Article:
President Trump has consolidated Republican support in Congress and the wider party network, despite a lot of initial concerns. Whatever became of the Never Trump movement that arose in the 2016 campaign? And who, if anyone, is still resisting Trump within the Republican Party? Steven Teles and Robert Saldin find that public intellectuals and foreign policy elites were more willing to take on Trump than lawyers and economists, but all of the movement mattered for the campaign and the administration. Karyn Amira and Jordan Ragusa find that, in Congress, conservatives and establishment Republicans are more likely to vote with Trump, while women and the electorally vulnerable are less likely to do so, but his high support caps long-term polarization. They all see it as difficult for Republicans to move on from Trump.

Studies: “Never Trump“; “Adversaries of Allies?
Interviews: Steven Teles, Johns Hopkins; Robert Saldin, University of Montana; Karyn Amira and Jordan Ragusa, College of Charleston


Matt Grossmann: This week on The Science of Politics, which Republicans are resisting Trump and why? For the Niskanen Center, I’m Matt Grossmann. Almost everyone loves a winner and President Trump has now consolidated Republican support in Congress and the wider party network, despite a lot of initial concerns. Whatever became of the Never Trump movement that arose in the 2016 campaign? And who, if anyone, is still resisting Trump within the Republican Party?

Today, I talked to Steven Telus of Johns Hopkins and Robert Saldeen of the University of Montana about their new Oxford book, Never Trump. They find that public intellectuals and foreign policy elites were more willing to take on Trump than lawyers and economists, but all of the movement mattered for the campaign and the administration. I also talked to Karen Amira and Jordan Ragusa of the College of Charleston about their perspectives on politics article, Adversaries or Allies. They find that in Congress, conservatives and establishment Republicans are more likely to vote with Trump while women and the electorally vulnerable are less likely to do so. But his high support caps a longterm polarizing trend. Saldeen says their book tracked all of the Republican action to oppose Trump during the campaign.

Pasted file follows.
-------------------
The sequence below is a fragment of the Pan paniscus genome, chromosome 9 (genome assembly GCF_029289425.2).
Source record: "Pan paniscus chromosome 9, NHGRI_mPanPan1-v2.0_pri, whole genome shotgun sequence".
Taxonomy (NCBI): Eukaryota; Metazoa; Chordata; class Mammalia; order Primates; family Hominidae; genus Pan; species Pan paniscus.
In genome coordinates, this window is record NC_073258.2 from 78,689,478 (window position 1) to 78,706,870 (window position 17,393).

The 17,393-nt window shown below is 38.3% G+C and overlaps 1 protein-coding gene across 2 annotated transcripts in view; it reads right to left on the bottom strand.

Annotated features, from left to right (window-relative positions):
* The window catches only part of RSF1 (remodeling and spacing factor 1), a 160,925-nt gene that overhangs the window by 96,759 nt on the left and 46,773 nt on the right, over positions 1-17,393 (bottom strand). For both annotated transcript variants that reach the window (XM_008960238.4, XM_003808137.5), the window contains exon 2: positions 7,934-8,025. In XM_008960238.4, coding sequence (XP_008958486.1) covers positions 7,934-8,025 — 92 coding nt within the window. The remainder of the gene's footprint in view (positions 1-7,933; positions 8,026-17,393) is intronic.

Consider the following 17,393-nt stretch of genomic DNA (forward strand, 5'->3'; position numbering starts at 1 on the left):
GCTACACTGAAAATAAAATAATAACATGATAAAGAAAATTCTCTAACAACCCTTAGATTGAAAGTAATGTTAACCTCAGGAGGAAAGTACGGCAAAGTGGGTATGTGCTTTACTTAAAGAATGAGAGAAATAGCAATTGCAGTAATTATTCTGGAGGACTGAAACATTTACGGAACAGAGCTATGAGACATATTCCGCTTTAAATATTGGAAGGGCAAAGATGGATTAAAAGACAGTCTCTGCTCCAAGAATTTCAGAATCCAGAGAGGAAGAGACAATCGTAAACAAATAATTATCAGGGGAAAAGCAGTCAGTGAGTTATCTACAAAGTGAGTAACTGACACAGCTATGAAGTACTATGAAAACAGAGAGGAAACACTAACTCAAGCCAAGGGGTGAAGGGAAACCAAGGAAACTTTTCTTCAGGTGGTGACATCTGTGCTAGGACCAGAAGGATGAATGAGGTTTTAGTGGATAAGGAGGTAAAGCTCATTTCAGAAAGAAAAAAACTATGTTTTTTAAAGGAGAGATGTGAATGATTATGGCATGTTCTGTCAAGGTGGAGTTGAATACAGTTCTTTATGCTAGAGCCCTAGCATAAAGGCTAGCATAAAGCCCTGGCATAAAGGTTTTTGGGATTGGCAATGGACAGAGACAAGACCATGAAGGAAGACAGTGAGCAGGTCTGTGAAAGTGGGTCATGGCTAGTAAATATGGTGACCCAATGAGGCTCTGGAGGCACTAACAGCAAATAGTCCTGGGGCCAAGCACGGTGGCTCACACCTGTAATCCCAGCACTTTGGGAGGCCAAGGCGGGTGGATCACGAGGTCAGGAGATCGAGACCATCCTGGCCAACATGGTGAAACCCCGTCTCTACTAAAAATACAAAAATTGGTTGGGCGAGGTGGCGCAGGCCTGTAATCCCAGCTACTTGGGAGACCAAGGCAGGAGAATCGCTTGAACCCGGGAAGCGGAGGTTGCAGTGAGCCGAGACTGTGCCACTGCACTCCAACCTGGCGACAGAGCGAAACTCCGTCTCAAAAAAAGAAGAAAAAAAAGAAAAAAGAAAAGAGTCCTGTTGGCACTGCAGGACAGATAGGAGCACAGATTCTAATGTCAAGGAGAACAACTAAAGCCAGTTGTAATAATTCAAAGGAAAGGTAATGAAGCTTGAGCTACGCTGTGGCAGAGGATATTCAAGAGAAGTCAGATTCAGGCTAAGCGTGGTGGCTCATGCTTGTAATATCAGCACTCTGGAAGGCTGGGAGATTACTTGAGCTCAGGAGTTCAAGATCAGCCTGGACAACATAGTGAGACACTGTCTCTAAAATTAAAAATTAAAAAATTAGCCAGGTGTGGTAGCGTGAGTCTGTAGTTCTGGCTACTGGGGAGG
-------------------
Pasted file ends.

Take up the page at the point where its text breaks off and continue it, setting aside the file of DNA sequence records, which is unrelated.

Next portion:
Robert Saldin: The book is about the Never Trumpers, these Republicans and conservatives who opposed Trump back in 2016 and in the primaries and in the general election, and in many cases after the election wrapped up as well. So, it’s largely based on some 80 in depth interviews that we conducted with all the key players. And I think Steve and I both think, just on its own terms, it’s a fascinating story. The thing that drew us to this project is that the Never Trump phenomenon is pretty unprecedented. So the core question of the book really is why did this set of dedicated partisans react in this unprecedented way? And it really was pretty remarkable. Opposing your own party’s nominees is a big deal. And they went scorched earth, they pulled out all the stops, they tried to coalesce behind a Republican alternative. They released a series of letters signed by some of the party’s top shelf policy experts, opposing Trump. They orchestrated barrage of critical opinion pieces and all kinds of media outlets, probably most notably a full issue of national review was given over to attacking Trump at a really important moment. They tried to deny him the nomination on the floor at the Republican National Convention, and then finally they recruited a third party challenger to run knowing that one possibility with doing so would be that it would throw it to Hillary Clinton.

So, all of this stuff is quite unusual. And in many instances it carried pretty significant consequences too. These are people who were going to be in line for political appointments in the next Republican administration, people who made their living from being in the good graces of the party, people whose sense of identity, both professional and personal, was tied up with being a Republican, with being a conservative. So all these things, these people paid a pretty high price.